A new paroxysm at Etna's New Southeast Crater
Only two days passed since the last eruption, and new, 12th paroxysm of the New SE crater happened during April 20, 2013. According to INGV Sezione di Catania, explosive activity had resumed on April 19, 2013, less than 24 hours after the end of the previous paroxysm. Throughout the night of April 19-20, 2013, the explosive activity switched to quiet, non-explosive emission of lava from the eruptive fissure at the southeastern base of the NSEC cone, which had opened a the end of the April 12, 2013 paroxysm but stayed inactive during the subsequent paroxysm on April 18, 2013.
Thermal image of activity on April 20, 2013 (Credit: INGV/EMOT)
During the day of April 20, 2013, effusive activity continued, but explosive phenomena were virtually nonexistent until about 15:00 GMT (=local time -2), when violent explosions begun, which rapidly passed into a lava fountain accompanied by the formation of an eruption column. The lava fountains reached heights of 800-1000 m above the crater, whereas the cloud of pyroclastic material spread toward east-southeast, leading to heavy falls of ash and lapilli over the areas of Zafferana Etnea, Milo, Santa Venerina and further downslope, in the area of Giarre.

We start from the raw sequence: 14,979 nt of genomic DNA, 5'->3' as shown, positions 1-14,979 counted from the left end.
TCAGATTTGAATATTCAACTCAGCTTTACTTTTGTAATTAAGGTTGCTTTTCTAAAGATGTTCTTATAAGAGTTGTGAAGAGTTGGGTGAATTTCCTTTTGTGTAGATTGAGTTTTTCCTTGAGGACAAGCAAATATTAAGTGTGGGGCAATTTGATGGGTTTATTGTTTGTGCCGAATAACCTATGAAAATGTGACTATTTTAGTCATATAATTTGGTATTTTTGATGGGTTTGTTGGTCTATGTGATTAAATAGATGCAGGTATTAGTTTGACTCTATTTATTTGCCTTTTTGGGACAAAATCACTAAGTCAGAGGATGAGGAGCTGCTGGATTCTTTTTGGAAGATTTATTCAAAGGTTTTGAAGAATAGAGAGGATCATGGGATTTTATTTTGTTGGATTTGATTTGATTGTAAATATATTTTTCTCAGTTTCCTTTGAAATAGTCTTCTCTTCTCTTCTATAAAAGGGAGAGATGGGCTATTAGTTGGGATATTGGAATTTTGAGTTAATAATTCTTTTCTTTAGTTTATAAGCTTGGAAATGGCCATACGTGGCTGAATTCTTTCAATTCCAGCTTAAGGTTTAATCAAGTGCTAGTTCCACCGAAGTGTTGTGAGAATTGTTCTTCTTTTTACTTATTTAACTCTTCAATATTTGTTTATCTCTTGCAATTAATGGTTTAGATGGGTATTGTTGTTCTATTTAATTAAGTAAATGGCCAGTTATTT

Montagnola webcam shot showing activity on April 20, 2013 (Credit: INGV Catania)
Tremor signal from April 14-21, 2013 (Credit: INGV Catania)
When the eruption ended, there were at least two pyroclastic flows formed towards Valle del Bove. A well-fed lava flow expanded down the western slope of the Valle del Bove, locally getting in contact with residual patches of snow, which resulted in the formation of lahars and ground-hugging steam and ash clouds, a phenomenon seen several times during previous paroxysms during the winter season on Etna. Lava fountaining continued for about one hour, and then passed into sporadic explosions and ash emission. The episode was quickly over, although the lava flow is still showing movement and probably is still being fed from its source vent.